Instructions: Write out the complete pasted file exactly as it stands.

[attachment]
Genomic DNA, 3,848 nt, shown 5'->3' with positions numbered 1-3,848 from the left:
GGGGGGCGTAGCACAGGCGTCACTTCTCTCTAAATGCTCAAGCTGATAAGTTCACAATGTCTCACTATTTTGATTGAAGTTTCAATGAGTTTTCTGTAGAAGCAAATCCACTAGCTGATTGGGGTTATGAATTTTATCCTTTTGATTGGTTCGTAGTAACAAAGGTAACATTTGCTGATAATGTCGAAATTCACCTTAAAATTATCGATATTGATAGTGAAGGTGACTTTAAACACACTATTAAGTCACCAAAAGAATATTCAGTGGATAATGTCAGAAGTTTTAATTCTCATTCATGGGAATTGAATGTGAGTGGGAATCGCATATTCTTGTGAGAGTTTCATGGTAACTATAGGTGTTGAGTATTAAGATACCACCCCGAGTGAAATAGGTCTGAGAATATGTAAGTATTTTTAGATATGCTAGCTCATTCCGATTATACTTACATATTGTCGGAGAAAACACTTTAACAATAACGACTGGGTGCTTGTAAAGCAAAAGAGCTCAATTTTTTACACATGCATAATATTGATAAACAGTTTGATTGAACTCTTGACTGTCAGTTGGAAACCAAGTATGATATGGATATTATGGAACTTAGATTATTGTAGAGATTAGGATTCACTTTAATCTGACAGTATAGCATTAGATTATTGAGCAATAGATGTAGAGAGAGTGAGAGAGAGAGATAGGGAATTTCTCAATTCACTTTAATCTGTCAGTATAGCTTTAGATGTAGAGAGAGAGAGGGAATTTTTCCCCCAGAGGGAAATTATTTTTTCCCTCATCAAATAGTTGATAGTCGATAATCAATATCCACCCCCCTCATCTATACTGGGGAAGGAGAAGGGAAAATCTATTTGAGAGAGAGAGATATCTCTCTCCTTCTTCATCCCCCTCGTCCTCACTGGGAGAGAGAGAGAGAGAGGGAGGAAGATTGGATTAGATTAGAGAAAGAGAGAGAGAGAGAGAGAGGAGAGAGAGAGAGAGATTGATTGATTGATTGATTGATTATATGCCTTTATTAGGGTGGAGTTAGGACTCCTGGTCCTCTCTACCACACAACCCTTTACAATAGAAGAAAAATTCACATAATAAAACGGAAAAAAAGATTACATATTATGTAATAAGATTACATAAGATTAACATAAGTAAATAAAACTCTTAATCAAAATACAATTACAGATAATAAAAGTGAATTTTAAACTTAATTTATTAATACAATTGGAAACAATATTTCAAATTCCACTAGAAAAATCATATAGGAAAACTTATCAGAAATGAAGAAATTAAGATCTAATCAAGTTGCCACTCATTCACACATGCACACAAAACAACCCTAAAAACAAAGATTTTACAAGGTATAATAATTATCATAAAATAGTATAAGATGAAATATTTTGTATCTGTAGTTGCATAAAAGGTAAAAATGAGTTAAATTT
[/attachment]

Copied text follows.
Genomic DNA, 3,848 nt, shown 5'->3' with positions numbered 1-3,848 from the left:
GGGGGGCGTAGCACAGGCGTCACTTCTCTCTAAATGCTCAAGCTGATAAGTTCACAATGTCTCACTATTTTGATTGAAGTTTCAATGAGTTTTCTGTAGAAGCAAATCCACTAGCTGATTGGGGTTATGAATTTTATCCTTTTGATTGGTTCGTAGTAACAAAGGTAACATTTGCTGATAATGTCGAAATTCACCTTAAAATTATCGATATTGATAGTGAAGGTGACTTTAAACACACTATTAAGTCACCAAAAGAATATTCAGTGGATAATGTCAGAAGTTTTAATTCTCATTCATGGGAATTGAATGTGAGTGGGAATCGCATATTCTTGTGAGAGTTTCATGGTAACTATAGGTGTTGAGTATTAAGATACCACCCCGAGTGAAATAGGTCTGAGAATATGTAAGTATTTTTAGATATGCTAGCTCATTCCGATTATACTTACATATTGTCGGAGAAAACACTTTAACAATAACGACTGGGTGCTTGTAAAGCAAAAGAGCTCAATTTTTTACACATGCATAATATTGATAAACAGTTTGATTGAACTCTTGACTGTCAGTTGGAAACCAAGTATGATATGGATATTATGGAACTTAGATTATTGTAGAGATTAGGATTCACTTTAATCTGACAGTATAGCATTAGATTATTGAGCAATAGATGTAGAGAGAGTGAGAGAGAGAGATAGGGAATTTCTCAATTCACTTTAATCTGTCAGTATAGCTTTAGATGTAGAGAGAGAGAGGGAATTTTTCCCCCAGAGGGAAATTATTTTTTCCCTCATCAAATAGTTGATAGTCGATAATCAATATCCACCCCCCTCATCTATACTGGGGAAGGAGAAGGGAAAATCTATTTGAGAGAGAGAGATATCTCTCTCCTTCTTCATCCCCCTCGTCCTCACTGGGAGAGAGAGAGAGAGAGGGAGGAAGATTGGATTAGATTAGAGAAAGAGAGAGAGAGAGAGAGAGGAGAGAGAGAGAGAGATTGATTGATTGATTGATTGATTATATGCCTTTATTAGGGTGGAGTTAGGACTCCTGGTCCTCTCTACCACACAACCCTTTACAATAGAAGAAAAATTCACATAATAAAACGGAAAAAAAGATTACATATTATGTAATAAGATTACATAAGATTAACATAAGTAAATAAAACTCTTAATCAAAATACAATTACAGATAATAAAAGTGAATTTTAAACTTAATTTATTAATACAATTGGAAACAATATTTCAAATTCCACTAGAAAAATCATATAGGAAAACTTATCAGAAATGAAGAAATTAAGATCTAATCAAGTTGCCACTCATTCACACATGCACACAAAACAACCCTAAAAACAAAGATTTTACAAGGTATAATAATTATCATAAAATAGTATAAGATGAAATATTTTGTATCTGTAGTTGCATAAAAGGTAAAAATGAGTTAAATTT